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The British Humanist Society has been actively engaged in promoting its wedding services and campaigning to make them legal in England, as indeed they are already in Scotland. I see this as a positive move; the Civil Marriage Ceremony in England is rather limited, since nothing even hinting at religion is allowed – no Ave Verums, Pie Jesus, Panis Angelicuses, or biblical readings/allusions. Waiting to bless a couple after a Civil Marriage ceremony, I have been asked to leave, simply for wearing a clerical dog collar. The Humanists are also keen to draw our attention to the personalised help and support they give in preparing a couple for the service and marriage itself.

Personally I would like to see Britain adopt a system similar to that in France, where all couples complete a civil ceremony and can then choose to move on to a service of blessing or thanksgiving with any religious denomination or non-religious group.

If I have one criticism of the recent publicity, it is the claim that Scottish couples who chose a humanist wedding are less likely to divorce than those who engaged in other forms of marriage ceremony. According to the published statistics, since the instigation of Humanist ceremonies, couples married in this way are;

Three times less likely to divorce than Roman Catholics over the same period.
Half as likely to divorce than those in the Church of Scotland.
Almost four times less likely to divorce than those entering civil partnerships.

In fact according to their figures, the divorce rate for that period for those married in a Humanist ceremony are 0.17% as compared to 0.84 % for non-humanist. Less than 1% is hardly a large proportion and the difference between the two groups even smaller.. Also we aren’t told anything about those asking for a Humanist ceremony? What proportion of them are being married for the second time? How does their age profile compare with the other couples in the study?

I was once a Humanist celebrant and conducted quite a number of funeral services until it was discovered I was a Church of England priest! I was then thought to be an unsuitable person to carry out these ceremonies. Many of the families I took services for wanted to sing a hymn, or have a prayer said, or have music from a Bach Cantata played during the ceremony.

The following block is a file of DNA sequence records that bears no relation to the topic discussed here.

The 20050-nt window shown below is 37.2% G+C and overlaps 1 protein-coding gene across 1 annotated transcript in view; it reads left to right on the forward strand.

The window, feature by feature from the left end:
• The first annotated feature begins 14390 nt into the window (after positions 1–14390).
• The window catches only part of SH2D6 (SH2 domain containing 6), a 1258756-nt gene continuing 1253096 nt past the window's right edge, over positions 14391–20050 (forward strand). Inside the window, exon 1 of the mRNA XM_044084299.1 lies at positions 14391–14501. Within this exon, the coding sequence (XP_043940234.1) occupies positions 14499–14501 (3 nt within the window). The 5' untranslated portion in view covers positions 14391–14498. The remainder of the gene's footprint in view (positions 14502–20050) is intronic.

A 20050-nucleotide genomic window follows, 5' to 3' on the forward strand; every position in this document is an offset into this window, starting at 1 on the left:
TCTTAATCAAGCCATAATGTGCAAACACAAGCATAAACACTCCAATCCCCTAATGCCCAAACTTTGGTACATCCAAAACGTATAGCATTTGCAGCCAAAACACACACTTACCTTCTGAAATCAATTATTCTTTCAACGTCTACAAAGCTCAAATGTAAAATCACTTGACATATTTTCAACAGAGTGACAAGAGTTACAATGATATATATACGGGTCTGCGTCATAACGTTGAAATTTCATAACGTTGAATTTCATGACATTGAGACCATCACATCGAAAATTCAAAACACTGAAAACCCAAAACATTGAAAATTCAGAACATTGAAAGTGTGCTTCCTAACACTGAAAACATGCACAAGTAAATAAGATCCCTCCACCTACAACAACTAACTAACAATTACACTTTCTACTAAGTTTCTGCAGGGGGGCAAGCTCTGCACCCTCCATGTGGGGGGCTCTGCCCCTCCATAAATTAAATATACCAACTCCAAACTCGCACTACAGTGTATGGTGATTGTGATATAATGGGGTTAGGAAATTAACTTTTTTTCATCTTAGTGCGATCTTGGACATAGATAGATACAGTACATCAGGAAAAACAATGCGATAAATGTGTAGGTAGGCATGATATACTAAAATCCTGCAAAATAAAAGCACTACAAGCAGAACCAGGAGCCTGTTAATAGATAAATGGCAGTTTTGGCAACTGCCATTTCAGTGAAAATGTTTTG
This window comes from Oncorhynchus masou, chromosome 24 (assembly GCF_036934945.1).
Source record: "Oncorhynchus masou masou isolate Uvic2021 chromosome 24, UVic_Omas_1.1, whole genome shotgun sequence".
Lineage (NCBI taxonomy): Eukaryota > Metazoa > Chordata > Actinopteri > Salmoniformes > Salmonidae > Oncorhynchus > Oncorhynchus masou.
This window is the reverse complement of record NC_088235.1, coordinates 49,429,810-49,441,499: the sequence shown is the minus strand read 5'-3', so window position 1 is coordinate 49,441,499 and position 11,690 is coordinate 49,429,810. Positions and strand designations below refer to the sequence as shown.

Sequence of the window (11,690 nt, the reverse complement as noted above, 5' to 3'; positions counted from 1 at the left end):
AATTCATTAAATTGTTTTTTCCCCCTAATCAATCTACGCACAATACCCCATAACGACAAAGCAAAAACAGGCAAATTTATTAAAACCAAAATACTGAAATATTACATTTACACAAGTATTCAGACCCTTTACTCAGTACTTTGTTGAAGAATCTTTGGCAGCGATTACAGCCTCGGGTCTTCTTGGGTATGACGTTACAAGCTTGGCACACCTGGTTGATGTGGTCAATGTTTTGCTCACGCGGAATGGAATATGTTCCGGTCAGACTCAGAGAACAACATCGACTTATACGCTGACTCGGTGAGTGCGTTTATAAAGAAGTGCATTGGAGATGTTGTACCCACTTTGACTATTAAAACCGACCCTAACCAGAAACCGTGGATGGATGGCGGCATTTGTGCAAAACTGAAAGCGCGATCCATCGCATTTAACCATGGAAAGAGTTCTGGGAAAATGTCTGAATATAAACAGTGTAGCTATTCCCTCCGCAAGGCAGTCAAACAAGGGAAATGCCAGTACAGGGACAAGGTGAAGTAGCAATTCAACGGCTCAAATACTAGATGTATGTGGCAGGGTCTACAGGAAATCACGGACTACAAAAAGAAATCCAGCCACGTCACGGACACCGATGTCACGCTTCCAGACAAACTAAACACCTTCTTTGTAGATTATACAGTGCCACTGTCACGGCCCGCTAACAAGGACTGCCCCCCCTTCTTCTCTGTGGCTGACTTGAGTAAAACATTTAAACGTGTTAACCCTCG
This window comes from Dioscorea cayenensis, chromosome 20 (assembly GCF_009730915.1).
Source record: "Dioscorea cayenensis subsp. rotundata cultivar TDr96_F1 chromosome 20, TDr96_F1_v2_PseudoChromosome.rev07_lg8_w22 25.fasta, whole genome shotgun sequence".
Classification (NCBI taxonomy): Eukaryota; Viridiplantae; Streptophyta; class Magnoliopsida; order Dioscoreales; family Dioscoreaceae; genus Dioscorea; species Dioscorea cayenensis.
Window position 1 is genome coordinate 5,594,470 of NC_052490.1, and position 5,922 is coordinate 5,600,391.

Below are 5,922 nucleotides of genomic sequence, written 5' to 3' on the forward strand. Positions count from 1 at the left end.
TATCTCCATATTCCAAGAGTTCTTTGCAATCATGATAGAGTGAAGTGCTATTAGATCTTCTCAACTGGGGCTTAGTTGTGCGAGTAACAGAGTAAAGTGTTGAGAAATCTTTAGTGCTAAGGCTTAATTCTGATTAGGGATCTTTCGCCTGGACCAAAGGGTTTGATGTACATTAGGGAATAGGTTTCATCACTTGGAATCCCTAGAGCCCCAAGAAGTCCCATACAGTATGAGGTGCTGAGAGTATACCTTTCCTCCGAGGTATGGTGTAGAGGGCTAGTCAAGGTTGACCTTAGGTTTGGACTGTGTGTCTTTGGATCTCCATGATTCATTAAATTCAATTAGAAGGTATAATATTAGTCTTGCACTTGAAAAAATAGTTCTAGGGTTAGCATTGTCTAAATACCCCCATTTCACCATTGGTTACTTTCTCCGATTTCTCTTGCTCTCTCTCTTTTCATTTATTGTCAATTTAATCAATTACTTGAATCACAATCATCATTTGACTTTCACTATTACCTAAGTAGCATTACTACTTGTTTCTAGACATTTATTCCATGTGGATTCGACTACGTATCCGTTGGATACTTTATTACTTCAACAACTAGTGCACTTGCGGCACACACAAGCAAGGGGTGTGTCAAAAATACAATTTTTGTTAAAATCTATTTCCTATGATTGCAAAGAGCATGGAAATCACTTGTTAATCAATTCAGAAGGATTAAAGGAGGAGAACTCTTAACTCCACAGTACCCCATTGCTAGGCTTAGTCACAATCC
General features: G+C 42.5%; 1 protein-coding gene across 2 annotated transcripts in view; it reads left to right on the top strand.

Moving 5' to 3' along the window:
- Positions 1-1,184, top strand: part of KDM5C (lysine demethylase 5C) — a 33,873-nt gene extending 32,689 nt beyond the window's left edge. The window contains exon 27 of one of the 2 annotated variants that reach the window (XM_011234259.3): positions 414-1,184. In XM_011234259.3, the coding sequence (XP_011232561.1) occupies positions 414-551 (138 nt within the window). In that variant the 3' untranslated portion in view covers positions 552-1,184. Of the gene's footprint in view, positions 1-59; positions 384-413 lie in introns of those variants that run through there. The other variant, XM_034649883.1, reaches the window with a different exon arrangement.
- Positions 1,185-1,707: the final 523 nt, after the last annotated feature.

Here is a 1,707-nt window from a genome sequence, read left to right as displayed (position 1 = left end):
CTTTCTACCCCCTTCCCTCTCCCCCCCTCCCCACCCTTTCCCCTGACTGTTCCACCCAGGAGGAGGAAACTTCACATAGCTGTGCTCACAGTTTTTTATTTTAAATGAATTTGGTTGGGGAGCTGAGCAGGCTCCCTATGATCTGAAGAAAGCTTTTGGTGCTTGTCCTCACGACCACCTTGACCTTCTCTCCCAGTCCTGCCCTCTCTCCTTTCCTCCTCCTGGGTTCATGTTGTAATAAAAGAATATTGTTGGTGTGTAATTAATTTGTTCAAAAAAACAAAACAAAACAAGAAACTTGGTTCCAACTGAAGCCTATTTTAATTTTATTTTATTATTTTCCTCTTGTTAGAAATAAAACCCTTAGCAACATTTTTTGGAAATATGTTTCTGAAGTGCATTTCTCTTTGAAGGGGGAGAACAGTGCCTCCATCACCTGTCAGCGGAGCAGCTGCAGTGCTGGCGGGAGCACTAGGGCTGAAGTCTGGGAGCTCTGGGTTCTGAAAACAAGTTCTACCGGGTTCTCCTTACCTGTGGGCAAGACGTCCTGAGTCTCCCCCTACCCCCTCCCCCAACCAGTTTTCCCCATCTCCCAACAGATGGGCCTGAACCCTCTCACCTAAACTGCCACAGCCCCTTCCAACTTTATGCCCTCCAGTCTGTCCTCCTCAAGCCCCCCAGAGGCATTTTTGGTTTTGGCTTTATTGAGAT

Today we live in communities where people hold all kinds of belief, attending services and ceremonies across a wide spectrum, even within families and couples. Anyone leading a service or ceremony, whatever their own personal stance, will want to make everyone feel welcome and able to participate. If we can’t celebrate milestones on the journey of life together, what hope of building a sense of community in our richly diverse world?


I suppose my first theological blog ought to be about God!

In classical orthodoxy, God cannot be defined or described, so here are four quotations summing up the viewpoints that have guided me in my theological explorations. Although they are all classical orthodox statements, they have utterly radical implications.

God is not a thing that exists but existence itself.  Thomas Aquinas in Summa Theologiae: The perfection of God Prima Pars, Q. 4.

St. Aquinas was a thirteenth century philosopher and theologian. His argument was that God is not like other things that exist – tables, chairs, animals, planets. God is existence itself. We might say God is not a real thing but reality itself or God is not alive but life itself. An exploration of life in all its fullness is an exploration into God.

God is that in which we live and move and have our being.

St. Paul quotes this saying of  Epimenides in the Acts of the Apostles (17.28). God is as close to us as water is to the fish, or the air we breathe. There is no need to search for God but simply to relax in God’s presence.

God is that which cannot be doubted. Anselm  in Proslogion chapter 3)

St. Anselm was a twelfth century philosopher, theologian and archbishop of Canterbury, whose views challenge many of our theological notions. When people say “I’m not sure about God, I don’t know whether he exists or not”, they are labouring under a misapprehension. Our exploration of God needs to begin with things that we don’t doubt – life perhaps, love, ourselves. Exploring these things is an exploration into God.

If I know myself I shall know thee O God.  Augustine  in Soliliques.

St. Augustine was a fourth century theologian and bishop who propounded the view that since we live and move and have our being in God, then getting to know ourselves is getting to know God.

All these avenues of exploration may take us down well-trodden religious paths. They might also take us into the everyday world without any obvious religious language or symbolism. Does that matter? I don’t think so.